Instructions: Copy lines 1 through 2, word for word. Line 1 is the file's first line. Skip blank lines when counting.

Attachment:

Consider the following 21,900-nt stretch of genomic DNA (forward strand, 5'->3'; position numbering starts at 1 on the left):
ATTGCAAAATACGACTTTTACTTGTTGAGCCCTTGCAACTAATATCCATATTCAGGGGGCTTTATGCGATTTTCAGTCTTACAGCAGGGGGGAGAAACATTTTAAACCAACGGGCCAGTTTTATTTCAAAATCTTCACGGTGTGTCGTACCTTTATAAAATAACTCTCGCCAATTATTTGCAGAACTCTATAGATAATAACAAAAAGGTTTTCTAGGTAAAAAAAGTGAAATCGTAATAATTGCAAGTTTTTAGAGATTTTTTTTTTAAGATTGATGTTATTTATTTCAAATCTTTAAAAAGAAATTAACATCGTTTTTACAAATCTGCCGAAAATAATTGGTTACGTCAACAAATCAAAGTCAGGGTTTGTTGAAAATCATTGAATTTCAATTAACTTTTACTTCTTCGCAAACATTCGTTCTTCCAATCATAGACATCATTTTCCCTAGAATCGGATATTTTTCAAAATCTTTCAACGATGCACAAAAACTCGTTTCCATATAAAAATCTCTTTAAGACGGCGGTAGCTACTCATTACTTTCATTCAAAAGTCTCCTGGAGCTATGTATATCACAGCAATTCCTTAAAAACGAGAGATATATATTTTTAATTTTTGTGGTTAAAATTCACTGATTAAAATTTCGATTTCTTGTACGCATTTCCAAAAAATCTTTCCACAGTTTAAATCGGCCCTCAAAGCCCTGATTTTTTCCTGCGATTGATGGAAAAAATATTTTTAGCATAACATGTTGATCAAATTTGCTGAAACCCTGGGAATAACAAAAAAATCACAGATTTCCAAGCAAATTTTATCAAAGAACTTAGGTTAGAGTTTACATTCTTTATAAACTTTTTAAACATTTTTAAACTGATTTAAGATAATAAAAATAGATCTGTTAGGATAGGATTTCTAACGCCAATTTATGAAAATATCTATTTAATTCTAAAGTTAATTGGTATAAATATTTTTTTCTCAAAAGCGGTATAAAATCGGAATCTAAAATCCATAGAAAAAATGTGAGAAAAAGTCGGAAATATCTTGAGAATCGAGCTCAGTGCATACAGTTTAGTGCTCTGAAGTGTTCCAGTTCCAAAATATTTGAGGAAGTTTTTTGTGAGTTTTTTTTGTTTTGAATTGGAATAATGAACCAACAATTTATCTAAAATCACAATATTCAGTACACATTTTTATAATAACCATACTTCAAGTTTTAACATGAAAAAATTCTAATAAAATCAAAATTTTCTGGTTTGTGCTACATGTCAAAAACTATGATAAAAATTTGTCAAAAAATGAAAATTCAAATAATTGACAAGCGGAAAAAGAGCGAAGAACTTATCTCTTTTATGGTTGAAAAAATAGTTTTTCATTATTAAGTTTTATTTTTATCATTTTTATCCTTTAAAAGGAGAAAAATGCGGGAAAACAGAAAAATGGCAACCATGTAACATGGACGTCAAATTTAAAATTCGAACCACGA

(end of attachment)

Consider the following 21,900-nt stretch of genomic DNA (forward strand, 5'->3'; position numbering starts at 1 on the left):
ATTGCAAAATACGACTTTTACTTGTTGAGCCCTTGCAACTAATATCCATATTCAGGGGGCTTTATGCGATTTTCAGTCTTACAGCAGGGGGGAGAAACATTTTAAACCAACGGGCCAGTTTTATTTCAAAATCTTCACGGTGTGTCGTACCTTTATAAAATAACTCTCGCCAATTATTTGCAGAACTCTATAGATAATAACAAAAAGGTTTTCTAGGTAAAAAAAGTGAAATCGTAATAATTGCAAGTTTTTAGAGATTTTTTTTTTAAGATTGATGTTATTTATTTCAAATCTTTAAAAAGAAATTAACATCGTTTTTACAAATCTGCCGAAAATAATTGGTTACGTCAACAAATCAAAGTCAGGGTTTGTTGAAAATCATTGAATTTCAATTAACTTTTACTTCTTCGCAAACATTCGTTCTTCCAATCATAGACATCATTTTCCCTAGAATCGGATATTTTTCAAAATCTTTCAACGATGCACAAAAACTCGTTTCCATATAAAAATCTCTTTAAGACGGCGGTAGCTACTCATTACTTTCATTCAAAAGTCTCCTGGAGCTATGTATATCACAGCAATTCCTTAAAAACGAGAGATATATATTTTTAATTTTTGTGGTTAAAATTCACTGATTAAAATTTCGATTTCTTGTACGCATTTCCAAAAAATCTTTCCACAGTTTAAATCGGCCCTCAAAGCCCTGATTTTTTCCTGCGATTGATGGAAAAAATATTTTTAGCATAACATGTTGATCAAATTTGCTGAAACCCTGGGAATAACAAAAAAATCACAGATTTCCAAGCAAATTTTATCAAAGAACTTAGGTTAGAGTTTACATTCTTTATAAACTTTTTAAACATTTTTAAACTGATTTAAGATAATAAAAATAGATCTGTTAGGATAGGATTTCTAACGCCAATTTATGAAAATATCTATTTAATTCTAAAGTTAATTGGTATAAATATTTTTTTCTCAAAAGCGGTATAAAATCGGAATCTAAAATCCATAGAAAAAATGTGAGAAAAAGTCGGAAATATCTTGAGAATCGAGCTCAGTGCATACAGTTTAGTGCTCTGAAGTGTTCCAGTTCCAAAATATTTGAGGAAGTTTTTTGTGAGTTTTTTTTGTTTTGAATTGGAATAATGAACCAACAATTTATCTAAAATCACAATATTCAGTACACATTTTTATAATAACCATACTTCAAGTTTTAACATGAAAAAATTCTAATAAAATCAAAATTTTCTGGTTTGTGCTACATGTCAAAAACTATGATAAAAATTTGTCAAAAAATGAAAATTCAAATAATTGACAAGCGGAAAAAGAGCGAAGAACTTATCTCTTTTATGGTTGAAAAAATAGTTTTTCATTATTAAGTTTTATTTTTATCATTTTTATCCTTTAAAAGGAGAAAAATGCGGGAAAACAGAAAAATGGCAACCATGTAACATGGACGTCAAATTTAAAATTCGAACCACGA